AVweb's Phil Rowe reminds us when to go easy on the interphone chatter.
Communications between the various crewmembers aboard military airplanes is typically accomplished by means of interconnected electronic devices. The interphone system is a vital part of the equipment required for efficient and coordinated flight crew operations. Pilots communicate with navigators frequently to assure mutual understanding of headings to fly, time to go and estimates to targets or destinations. Pilots and co-pilots communicate over the interphone on matters related to control and flight procedures, coordinating accomplishment of checklists, switch settings and the like. Interphones are absolutely essential.
Disciplined and professional inter-communications procedures and techniques are also essential. So it was not surprising that flight crews in the Strategic Air Command were evaluated on check flights to be sure they followed prescribed interphone procedures. It just wouldn't do for confusion to occur because of improper interphone communications practices.
Well, there are formal interphone procedures and then there are those that work. These may not be the same, as was clearly demonstrated on my B-52 aircrew some years back. Let me explain.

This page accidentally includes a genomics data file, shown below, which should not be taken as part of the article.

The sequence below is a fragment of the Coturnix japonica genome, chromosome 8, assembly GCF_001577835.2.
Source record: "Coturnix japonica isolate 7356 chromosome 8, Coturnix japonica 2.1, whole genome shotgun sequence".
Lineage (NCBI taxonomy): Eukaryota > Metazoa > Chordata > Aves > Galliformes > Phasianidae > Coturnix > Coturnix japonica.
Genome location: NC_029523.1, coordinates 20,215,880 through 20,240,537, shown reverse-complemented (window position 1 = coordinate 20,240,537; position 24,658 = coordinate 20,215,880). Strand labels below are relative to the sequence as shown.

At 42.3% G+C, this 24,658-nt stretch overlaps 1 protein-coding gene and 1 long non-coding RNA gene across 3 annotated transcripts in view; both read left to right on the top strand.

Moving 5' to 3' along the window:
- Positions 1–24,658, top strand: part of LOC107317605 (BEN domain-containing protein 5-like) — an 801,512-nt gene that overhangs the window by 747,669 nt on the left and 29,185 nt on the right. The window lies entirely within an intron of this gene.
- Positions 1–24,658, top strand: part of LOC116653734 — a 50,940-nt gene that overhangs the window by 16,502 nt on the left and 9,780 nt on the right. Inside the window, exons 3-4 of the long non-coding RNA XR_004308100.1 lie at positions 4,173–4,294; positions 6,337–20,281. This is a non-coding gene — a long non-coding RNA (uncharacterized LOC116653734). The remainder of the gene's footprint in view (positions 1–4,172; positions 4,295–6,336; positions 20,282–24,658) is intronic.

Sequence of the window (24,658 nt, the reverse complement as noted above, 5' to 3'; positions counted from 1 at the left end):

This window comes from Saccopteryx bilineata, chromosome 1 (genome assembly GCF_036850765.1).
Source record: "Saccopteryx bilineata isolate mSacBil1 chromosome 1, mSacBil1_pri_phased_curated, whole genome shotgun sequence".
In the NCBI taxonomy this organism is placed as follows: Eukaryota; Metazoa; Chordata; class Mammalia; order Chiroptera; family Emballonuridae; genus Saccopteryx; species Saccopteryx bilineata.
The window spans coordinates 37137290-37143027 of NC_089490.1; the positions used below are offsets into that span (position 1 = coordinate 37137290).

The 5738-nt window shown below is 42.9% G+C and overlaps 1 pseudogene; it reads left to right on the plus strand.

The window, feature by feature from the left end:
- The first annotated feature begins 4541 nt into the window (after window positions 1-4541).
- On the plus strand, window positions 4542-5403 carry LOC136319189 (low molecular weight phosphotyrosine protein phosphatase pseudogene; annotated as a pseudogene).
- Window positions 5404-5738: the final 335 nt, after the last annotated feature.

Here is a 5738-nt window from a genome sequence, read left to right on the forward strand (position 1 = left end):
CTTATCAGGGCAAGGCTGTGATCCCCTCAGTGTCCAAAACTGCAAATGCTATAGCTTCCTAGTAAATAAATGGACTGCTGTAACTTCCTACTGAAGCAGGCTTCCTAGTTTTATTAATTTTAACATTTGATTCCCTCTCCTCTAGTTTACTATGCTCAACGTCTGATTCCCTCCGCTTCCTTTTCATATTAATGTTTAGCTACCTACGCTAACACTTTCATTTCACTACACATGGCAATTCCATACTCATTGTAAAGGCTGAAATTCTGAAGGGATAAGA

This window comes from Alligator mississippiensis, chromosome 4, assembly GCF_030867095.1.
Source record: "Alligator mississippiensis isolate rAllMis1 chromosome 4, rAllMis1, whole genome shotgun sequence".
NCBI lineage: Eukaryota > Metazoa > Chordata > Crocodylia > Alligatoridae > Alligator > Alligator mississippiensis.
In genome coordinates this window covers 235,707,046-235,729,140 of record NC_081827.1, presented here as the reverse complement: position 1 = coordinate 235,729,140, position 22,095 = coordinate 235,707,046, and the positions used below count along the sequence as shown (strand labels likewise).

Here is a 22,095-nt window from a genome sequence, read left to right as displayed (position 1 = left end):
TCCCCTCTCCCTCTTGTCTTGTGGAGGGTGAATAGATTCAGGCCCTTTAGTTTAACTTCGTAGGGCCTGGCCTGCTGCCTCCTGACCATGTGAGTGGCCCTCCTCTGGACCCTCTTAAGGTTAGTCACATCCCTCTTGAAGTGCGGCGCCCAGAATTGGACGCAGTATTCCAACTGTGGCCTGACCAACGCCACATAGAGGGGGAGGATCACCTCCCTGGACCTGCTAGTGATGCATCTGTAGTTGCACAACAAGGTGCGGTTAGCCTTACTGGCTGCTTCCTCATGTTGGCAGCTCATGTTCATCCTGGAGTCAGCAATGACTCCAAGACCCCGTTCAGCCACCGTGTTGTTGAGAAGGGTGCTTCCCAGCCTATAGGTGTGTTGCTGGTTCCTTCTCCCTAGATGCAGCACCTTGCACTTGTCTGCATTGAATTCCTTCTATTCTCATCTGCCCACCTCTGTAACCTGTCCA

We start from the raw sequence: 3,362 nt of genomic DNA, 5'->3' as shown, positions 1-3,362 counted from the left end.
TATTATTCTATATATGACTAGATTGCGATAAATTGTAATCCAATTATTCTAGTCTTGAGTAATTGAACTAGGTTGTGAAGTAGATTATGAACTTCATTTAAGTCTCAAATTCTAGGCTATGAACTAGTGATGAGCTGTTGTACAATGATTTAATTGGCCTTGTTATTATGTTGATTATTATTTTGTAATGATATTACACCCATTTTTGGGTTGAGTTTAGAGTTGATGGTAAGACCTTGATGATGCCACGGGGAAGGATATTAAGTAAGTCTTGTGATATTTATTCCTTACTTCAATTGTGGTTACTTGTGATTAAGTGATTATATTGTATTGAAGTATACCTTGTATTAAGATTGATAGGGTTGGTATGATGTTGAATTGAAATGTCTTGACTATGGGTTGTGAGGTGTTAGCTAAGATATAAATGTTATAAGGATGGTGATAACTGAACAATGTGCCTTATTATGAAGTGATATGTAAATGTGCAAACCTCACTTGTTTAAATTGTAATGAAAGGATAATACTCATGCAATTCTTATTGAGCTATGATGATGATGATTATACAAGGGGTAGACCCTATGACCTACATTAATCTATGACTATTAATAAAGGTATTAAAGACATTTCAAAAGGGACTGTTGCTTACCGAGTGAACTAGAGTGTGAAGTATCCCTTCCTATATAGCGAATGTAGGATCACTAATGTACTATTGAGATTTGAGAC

Back in the early days of the B-52, way back in the late 1950's, our crew was being evaluated on an annual flight check by the Wing Standardization Board ( known as "Stand-board"). An instructor/evaluator pilot, instructor/evaluator radar navigator and instructor/evaluator tail gunner flew with us on a not-so-routine mission. Regular crewmembers included the pilot (aircraft commander or AC), co-pilot, radar navigator, navigator, electronic warfare officer (EWO) and tail gunner.
The evaluators watched over our every move, from mission planning and preflight to the actual airborne mission itself. They checked our charts, fuel calculations, bombing information, radio and communications procedures and every detail of in-flight activities. It was a thorough and exhaustive evaluation. And we did pretty good. In fact the only thing we were "written up" for was sloppy interphone procedures.
We couldn't understand what they meant, because we flew a smooth and highly effective mission, accomplishing each and every scheduled activity. We made an "on-time" takeoff, a scored item. We were right on the money in our rendezvous with the tanker and successfully received the prescribed fuel transfer. It was a smooth as silk flight. Crew coordination between the six members of our B-52 flight crew was outstanding. And we hit every target successfully, even scoring a perfect hit against one of the four targets assigned.
"Frank? What's our next heading?" the pilot might typically ask of his navigator just before a planned turn.
"Zero six zero, Al," the navigator would respond, indicating that the pilot should turn to that compass heading. "Turn in 30 seconds," Frank might add.